The 2015 multinational nuclear agreement from which his predecessor withdrew in 2018 is “dead”, according to U.S. President Joe Biden. His comment in a video of him talking in November with a group of people at an undisclosed location believed to be in California, isn’t being disputed by the White House. “The president's comments are entirely consistent with what we're saying,” National Security Council spokesman John Kirby said December 20, but hedging his comment by adding that “We do not expect an agreement to occur in the near future.” [node:read-more:link]

Canada sponsors Ukraine mine-clearing

The Scottish-based HALO Trust, a non-governmental organization which began mine-clearance in Afghanistan in 1988, has received $2 million from Canada for similar operations in parts of Ukraine east of Kyiv. Volunteers are dealing with what are understood to be millions of anti-tank and anti-personnel munitions left by retreating Russian invaders. [node:read-more:link]

U.S. warns Turkey over Syria

Turkey has been advised by the U.S. not to invade northern Syria after air strikes last month endangered U.S. troops. Defense Secretary Lloyd Austin voiced “strong opposition” in a November 30 call with his Turkish counterpart. The strikes in northern Syria and Iraq targetted Kurdish groups in retaliation for a November 13 terrorist bombing in Istanbul and President Recep Tayyip Erdoğan has been pressing for a follow-up ground campaign. [node:read-more:link]

Russia labelled “terrorism” sponsor

The European Parliament today declared Russia a “state sponsor of terrorism”, saying its “deliberate attacks and atrocities” in Ukraine violate human rights and international humanitarian laws. However, the resolution supported by 494 MPs, with 58 against it and 44 abstentions, is largely symbolic in that the European Union has no legal framework to back it up. [node:read-more:link]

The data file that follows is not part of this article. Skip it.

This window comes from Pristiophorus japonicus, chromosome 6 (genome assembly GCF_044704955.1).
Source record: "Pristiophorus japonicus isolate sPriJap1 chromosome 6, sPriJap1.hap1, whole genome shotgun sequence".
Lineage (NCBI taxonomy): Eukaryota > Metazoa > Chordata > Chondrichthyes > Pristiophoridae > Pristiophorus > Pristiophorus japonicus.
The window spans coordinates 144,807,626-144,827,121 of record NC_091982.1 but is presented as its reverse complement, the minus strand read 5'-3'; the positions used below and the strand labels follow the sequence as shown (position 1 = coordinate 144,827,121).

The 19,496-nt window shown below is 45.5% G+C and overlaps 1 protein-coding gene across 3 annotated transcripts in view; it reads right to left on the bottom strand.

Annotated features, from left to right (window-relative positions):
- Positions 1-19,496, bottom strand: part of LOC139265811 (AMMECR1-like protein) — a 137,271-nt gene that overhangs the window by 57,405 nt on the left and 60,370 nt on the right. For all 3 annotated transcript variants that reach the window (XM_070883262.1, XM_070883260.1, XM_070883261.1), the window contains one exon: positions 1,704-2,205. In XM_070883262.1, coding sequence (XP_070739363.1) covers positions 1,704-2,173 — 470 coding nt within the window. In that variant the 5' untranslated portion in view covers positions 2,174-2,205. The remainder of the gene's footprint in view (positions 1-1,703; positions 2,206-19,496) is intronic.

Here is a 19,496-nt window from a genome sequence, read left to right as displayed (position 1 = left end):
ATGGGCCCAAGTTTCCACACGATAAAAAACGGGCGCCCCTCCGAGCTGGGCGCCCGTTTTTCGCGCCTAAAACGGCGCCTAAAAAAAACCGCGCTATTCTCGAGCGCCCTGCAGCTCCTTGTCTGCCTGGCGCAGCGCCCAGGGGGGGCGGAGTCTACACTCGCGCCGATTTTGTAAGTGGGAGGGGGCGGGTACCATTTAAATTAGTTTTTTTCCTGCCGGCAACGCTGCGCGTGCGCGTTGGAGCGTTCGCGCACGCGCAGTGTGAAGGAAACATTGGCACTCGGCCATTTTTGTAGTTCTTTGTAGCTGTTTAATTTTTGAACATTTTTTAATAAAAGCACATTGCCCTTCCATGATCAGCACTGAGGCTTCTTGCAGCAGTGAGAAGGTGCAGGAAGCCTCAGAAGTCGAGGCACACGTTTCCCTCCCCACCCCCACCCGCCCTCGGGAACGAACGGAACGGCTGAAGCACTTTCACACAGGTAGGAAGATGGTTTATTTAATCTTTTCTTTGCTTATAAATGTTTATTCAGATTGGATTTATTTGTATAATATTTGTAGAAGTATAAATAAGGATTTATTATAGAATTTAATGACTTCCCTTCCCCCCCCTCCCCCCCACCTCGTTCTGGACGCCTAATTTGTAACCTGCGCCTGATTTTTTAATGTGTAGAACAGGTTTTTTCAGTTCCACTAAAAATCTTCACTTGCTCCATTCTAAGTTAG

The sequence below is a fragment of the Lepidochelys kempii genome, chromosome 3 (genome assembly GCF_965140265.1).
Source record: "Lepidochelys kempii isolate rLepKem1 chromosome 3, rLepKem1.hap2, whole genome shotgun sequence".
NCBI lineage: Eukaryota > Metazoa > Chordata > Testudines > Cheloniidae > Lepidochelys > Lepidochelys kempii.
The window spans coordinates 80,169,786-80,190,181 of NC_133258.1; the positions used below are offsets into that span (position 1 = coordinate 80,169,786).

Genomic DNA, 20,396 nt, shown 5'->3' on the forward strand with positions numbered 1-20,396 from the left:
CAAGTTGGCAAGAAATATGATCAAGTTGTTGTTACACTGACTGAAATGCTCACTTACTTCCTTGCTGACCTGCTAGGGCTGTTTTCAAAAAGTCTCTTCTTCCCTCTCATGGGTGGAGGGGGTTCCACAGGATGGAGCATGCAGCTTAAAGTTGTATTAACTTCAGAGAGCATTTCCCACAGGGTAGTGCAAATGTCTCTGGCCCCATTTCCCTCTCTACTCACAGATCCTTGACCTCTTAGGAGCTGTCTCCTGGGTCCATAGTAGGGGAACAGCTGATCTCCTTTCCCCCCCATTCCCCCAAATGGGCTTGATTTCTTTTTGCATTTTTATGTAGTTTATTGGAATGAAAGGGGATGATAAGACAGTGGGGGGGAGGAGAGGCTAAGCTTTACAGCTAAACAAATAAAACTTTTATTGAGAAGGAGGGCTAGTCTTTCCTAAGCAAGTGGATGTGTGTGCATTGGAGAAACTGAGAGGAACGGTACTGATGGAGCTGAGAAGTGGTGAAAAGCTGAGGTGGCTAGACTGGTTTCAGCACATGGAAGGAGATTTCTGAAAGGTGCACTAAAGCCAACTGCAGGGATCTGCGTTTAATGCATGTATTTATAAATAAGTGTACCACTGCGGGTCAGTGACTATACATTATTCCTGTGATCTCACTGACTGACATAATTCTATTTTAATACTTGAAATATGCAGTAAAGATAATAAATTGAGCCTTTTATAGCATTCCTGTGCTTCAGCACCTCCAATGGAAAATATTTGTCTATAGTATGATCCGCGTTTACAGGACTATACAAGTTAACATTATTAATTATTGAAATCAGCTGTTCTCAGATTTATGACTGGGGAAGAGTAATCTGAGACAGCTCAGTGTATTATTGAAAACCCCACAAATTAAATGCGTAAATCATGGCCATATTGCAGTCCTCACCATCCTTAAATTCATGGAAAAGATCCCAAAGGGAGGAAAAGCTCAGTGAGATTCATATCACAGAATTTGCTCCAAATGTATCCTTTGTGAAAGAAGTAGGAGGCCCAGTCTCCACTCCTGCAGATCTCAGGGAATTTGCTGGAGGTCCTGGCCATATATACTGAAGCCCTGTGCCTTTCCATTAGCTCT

Iran renewing tanker attacks?

Debris recovered from an Israeli-owned oil tanker attacked in international waters off Oman last week has prompted the U.S. Navy to say today that it was the same type of Shahed-136 drone that Iran has supplied to Russia for its invasion of Ukraine. The drone’s explosion caused minor damage to the Liberian-registered ship’s stern above the waterline. There was a similar attack on another Israeli tanker off Oman in July 2021 but Iran denied responsibility. [node:read-more:link]

Turkey blames Kurds for attack

While no group has claimed responsibility for a weekend explosion that killed six people in Istanbul, Turkish Interior Minister Suleyman Soylu today blamed the Kurdistan Workers Party and Syrian Kurdish militia. Forty-seven persons, including a Syrian woman suspected of planting the bomb, have been detained. [node:read-more:link]

France formally ends Mali operation

French President Emmanuel Macron confirmed today that his country is formally ending its eight-year military operation in the Sahel, nearly nine months after withdrawing its troops from Mali. Faced with the continuing spread of jihadis linked to al-Qaeda and the Islamic State, and a growing number of French casualties, there has been increasing down about the fundamental viability of an ongoing intervention. While some 3,000 French troops will remain in Niger, Chad and Burkina Faso, they will act only in concert with those countries’ forces. [node:read-more:link]

“Digital Red Cross” protection proposed

The International Committee of the Red Cross (ICRC) is proposing “digital” markers in the hope of protecting websites and systems used for medical and humanitarian purposes against cyberattacks. The “markers” could incorporate information that targetted institutions are protected by the Geneva Conventions. [node:read-more:link]